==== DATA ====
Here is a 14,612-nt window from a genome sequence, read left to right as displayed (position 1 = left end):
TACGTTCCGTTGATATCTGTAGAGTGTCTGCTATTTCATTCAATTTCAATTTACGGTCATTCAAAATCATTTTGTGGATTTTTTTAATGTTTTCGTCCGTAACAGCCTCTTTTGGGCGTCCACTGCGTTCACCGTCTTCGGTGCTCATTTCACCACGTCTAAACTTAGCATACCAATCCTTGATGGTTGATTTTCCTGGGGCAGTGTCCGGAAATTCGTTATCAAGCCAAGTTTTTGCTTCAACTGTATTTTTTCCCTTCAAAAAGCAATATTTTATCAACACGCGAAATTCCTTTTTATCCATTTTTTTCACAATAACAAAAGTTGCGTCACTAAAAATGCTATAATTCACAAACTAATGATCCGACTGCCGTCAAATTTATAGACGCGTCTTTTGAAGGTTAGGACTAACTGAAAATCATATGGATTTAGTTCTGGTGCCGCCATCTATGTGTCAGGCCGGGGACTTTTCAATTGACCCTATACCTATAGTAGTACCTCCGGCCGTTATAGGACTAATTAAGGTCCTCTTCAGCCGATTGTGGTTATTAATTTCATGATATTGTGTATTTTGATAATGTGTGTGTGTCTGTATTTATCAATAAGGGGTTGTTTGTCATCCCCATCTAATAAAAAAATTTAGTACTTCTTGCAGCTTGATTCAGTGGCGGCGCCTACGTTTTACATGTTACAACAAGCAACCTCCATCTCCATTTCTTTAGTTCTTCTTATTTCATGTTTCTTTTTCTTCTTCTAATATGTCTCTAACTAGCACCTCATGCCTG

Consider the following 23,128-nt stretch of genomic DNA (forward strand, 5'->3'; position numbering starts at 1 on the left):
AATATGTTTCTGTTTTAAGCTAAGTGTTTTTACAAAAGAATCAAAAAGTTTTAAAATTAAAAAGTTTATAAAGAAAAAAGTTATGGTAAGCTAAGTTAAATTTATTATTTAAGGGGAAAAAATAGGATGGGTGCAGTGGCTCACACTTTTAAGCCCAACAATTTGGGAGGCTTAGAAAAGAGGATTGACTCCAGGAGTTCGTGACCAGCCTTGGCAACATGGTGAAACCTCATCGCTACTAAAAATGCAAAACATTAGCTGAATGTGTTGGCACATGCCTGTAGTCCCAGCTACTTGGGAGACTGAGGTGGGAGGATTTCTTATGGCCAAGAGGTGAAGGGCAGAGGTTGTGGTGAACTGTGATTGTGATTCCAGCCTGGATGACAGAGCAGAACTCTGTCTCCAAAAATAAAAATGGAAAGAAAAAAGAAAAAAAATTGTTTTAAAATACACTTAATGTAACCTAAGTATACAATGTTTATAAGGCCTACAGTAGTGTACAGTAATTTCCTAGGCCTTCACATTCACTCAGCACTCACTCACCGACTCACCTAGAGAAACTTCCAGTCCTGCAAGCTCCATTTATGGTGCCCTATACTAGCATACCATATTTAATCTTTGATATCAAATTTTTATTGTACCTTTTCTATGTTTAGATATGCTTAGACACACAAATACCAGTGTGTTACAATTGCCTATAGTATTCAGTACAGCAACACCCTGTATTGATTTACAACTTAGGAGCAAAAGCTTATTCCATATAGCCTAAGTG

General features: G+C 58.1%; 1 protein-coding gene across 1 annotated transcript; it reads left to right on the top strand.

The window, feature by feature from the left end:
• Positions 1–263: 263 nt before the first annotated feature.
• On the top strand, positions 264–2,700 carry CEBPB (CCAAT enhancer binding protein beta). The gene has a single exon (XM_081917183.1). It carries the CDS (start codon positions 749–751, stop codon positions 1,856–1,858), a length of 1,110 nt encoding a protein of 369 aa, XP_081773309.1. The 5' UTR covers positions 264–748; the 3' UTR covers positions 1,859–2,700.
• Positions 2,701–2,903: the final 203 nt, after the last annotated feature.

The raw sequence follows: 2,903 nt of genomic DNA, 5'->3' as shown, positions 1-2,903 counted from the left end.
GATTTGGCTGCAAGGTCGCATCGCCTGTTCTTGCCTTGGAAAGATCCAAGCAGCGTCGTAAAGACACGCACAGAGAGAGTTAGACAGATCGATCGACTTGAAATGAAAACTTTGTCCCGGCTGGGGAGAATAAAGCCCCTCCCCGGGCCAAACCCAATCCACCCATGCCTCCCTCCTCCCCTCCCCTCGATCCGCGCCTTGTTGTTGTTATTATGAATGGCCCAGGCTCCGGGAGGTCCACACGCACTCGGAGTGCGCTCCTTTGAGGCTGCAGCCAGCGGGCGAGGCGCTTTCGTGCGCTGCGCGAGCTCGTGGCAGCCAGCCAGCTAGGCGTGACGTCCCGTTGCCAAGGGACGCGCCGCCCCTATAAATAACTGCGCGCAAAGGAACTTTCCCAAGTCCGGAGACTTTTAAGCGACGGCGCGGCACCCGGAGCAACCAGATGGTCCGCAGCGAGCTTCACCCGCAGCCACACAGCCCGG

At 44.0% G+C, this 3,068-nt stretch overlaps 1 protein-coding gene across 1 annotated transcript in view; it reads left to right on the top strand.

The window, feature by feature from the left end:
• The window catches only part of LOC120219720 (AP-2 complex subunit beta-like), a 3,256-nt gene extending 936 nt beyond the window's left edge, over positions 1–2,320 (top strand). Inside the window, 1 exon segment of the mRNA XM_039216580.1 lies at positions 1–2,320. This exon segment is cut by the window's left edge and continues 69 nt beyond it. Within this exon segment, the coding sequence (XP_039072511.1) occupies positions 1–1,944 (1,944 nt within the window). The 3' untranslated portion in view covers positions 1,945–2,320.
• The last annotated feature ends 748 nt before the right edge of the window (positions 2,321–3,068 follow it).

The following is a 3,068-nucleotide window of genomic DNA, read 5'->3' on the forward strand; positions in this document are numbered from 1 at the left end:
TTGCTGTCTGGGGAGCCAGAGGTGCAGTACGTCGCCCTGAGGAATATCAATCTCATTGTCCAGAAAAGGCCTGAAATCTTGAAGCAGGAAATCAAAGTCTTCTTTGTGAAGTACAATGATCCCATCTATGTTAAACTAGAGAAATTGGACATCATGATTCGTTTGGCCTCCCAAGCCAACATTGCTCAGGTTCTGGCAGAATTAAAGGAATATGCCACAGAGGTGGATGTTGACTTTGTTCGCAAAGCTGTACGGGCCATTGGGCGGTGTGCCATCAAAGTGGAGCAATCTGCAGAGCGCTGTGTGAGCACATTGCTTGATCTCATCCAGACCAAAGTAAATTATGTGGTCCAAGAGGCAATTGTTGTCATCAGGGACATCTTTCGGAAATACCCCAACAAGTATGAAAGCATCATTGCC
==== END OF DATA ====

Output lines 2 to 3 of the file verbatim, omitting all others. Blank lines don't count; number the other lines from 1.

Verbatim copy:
TACGTTCCGTTGATATCTGTAGAGTGTCTGCTATTTCATTCAATTTCAATTTACGGTCATTCAAAATCATTTTGTGGATTTTTTTAATGTTTTCGTCCGTAACAGCCTCTTTTGGGCGTCCACTGCGTTCACCGTCTTCGGTGCTCATTTCACCACGTCTAAACTTAGCATACCAATCCTTGATGGTTGATTTTCCTGGGGCAGTGTCCGGAAATTCGTTATCAAGCCAAGTTTTTGCTTCAACTGTATTTTTTCCCTTCAAAAAGCAATATTTTATCAACACGCGAAATTCCTTTTTATCCATTTTTTTCACAATAACAAAAGTTGCGTCACTAAAAATGCTATAATTCACAAACTAATGATCCGACTGCCGTCAAATTTATAGACGCGTCTTTTGAAGGTTAGGACTAACTGAAAATCATATGGATTTAGTTCTGGTGCCGCCATCTATGTGTCAGGCCGGGGACTTTTCAATTGACCCTATACCTATAGTAGTACCTCCGGCCGTTATAGGACTAATTAAGGTCCTCTTCAGCCGATTGTGGTTATTAATTTCATGATATTGTGTATTTTGATAATGTGTGTGTGTCTGTATTTATCAATAAGGGGTTGTTTGTCATCCCCATCTAATAAAAAAATTTAGTACTTCTTGCAGCTTGATTCAGTGGCGGCGCCTACGTTTTACATGTTACAACAAGCAACCTCCATCTCCATTTCTTTAGTTCTTCTTATTTCATGTTTCTTTTTCTTCTTCTAATATGTCTCTAACTAGCACCTCATGCCTG

Consider the following 23,128-nt stretch of genomic DNA (forward strand, 5'->3'; position numbering starts at 1 on the left):